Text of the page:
College of Physicians and Surgeons of Nova Scotia
Policies & statements relevant to freedom of conscience
Medical Assistance in Dying
(13 October, 2017)
2.1 This standard is to be interpreted in a manner that . . .
2.1.4 recognizes and appropriate balance between the physician's freedom of conscience and
religion and the patients'
right to life, liberty and security of the person;Project Annotation (i)
4. Responsibility of physicians unable or unwilling to
participate in physician assisted death
4.1 Physicians may be unable to participate in medical assistance
in dying for various practical reasons such as lack of availability or lack
of expertise. Some physicians may be unwilling to participate for
reasons of conscience. No physician can be compelled to prescribe or
administer medication for the purpose of medical assistance in dying.
4.2 The physician unwilling or unable to participateProject Annotation (ii)
must complete an effective transfer of
care for any patient requesting medical assistance in dying.
[See definition of "effective transfer of care" in Article 9.] (Emphasis in original).
4.3 In addition to completing an effective transfer of care, a
physician unable or unwilling to provide medical assistance in dying must,
at the earliest opportunity:
4.3.1 advise the patient that he or she is
not able or willing to provide medical assistance in dying;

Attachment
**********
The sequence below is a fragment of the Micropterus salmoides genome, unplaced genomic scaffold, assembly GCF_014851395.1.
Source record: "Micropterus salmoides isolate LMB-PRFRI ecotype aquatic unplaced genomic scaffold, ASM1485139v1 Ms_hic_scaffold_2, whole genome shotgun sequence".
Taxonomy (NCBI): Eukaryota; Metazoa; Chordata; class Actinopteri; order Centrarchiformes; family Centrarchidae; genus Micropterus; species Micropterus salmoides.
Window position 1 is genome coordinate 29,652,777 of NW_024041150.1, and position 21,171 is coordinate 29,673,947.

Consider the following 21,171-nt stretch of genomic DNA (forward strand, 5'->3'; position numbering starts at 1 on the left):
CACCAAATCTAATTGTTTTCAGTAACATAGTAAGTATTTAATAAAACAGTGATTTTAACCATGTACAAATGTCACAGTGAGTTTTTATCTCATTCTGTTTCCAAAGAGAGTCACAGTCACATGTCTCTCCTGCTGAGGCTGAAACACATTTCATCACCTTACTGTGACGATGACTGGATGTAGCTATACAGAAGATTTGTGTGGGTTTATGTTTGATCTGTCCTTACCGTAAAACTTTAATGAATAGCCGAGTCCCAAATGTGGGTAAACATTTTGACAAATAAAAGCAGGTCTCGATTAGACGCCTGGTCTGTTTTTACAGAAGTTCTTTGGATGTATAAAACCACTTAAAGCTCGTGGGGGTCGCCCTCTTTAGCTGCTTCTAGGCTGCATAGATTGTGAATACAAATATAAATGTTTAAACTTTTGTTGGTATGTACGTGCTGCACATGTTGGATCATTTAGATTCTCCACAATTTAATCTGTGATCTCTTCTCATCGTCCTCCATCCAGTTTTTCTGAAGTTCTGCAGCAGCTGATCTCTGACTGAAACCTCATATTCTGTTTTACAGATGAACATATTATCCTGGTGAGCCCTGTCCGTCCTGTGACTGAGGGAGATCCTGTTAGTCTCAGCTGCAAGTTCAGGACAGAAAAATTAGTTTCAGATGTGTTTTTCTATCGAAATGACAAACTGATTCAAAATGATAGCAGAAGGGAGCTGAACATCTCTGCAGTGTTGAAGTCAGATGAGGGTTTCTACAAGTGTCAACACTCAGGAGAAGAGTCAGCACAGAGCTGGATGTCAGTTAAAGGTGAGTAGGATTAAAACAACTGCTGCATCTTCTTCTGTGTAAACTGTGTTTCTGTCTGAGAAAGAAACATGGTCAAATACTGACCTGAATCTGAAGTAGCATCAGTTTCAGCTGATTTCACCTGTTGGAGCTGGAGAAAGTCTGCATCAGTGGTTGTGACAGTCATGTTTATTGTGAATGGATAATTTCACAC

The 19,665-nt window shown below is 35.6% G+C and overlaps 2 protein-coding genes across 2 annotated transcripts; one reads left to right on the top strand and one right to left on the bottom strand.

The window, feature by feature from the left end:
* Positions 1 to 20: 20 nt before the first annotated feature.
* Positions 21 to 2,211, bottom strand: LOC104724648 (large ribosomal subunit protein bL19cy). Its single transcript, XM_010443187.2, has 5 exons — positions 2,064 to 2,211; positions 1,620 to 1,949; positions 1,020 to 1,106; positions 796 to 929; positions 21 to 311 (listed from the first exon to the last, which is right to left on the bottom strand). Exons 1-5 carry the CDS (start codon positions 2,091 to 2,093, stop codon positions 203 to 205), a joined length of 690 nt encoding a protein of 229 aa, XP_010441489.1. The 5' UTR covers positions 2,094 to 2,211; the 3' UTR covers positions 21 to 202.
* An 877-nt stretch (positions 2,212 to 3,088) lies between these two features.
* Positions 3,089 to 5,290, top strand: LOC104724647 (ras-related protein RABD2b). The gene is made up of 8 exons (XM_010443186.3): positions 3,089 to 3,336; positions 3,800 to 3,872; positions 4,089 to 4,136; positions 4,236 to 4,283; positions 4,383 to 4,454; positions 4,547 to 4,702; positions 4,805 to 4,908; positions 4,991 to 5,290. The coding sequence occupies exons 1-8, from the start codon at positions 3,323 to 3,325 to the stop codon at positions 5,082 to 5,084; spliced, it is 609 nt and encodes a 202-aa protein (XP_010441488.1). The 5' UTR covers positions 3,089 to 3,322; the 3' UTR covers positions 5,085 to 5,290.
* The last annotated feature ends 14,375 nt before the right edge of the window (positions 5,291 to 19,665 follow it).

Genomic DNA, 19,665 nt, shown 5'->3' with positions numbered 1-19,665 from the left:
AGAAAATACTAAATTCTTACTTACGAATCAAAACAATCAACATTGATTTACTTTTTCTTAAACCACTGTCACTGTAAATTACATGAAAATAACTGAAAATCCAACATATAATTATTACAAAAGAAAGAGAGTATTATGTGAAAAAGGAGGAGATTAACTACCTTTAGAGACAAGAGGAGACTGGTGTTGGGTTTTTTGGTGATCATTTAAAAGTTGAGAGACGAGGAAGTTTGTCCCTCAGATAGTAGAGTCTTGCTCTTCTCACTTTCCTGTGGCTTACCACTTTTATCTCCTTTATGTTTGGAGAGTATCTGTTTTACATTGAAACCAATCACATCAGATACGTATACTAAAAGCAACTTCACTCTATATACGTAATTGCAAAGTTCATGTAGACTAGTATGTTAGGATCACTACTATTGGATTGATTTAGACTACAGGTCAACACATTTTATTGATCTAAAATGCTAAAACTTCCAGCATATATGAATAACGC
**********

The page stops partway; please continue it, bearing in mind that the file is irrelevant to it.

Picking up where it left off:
4.3.2 provide the patient with a copy of this
4.3.3 provide all relevant patient medical
records to the physician providing services related to medical assistance in
4.3.4 continue to provide medical services
unrelated to medical assistance in dying unless the patient requests
otherwise or until alternative care is in place. . .
9.1 For the purposes of this standard:
9.2 "effective transfer of care" means a transfer made by one
practitioner ["practitioner" includes both medical practitioners and nurse
practitioners] in good faith to another physician who is available to accept the
transfer, who is accessible to the patient, and willing to provide medical
assistance in dying if the eligibility criteria are met.Project Annotation (iii)
(i) The statement is disingenuous, inasmuch as the policy requires active collaboration in euthanaisia or assisted suicide by objecting physicians, and compulsory collabortion in homicide and suicide cannot reasonably be construed as a 'balanced' or 'appropriate' recognition of physician freedom of conscience.
(ii) The presumption here is that "participation" does not include collaboration in the form of the required "effective transfer of care." This is contestable.
(iii) Read in conjunction with Professional Standards Regarding Transfer of Care,
the policy appears to use the term "effective transfer of care" as a synonym for "effective referral." That is: the policy demands that a physician unwilling to kill a patient or help the patient commit suicide must find a physician who will do so and arrange for that physician to take over the care of the patient for that purpose. Many physicians who object to euthanasia or assisted suicide for reasons of conscience would consider this morally/ethically unacceptable collaboration.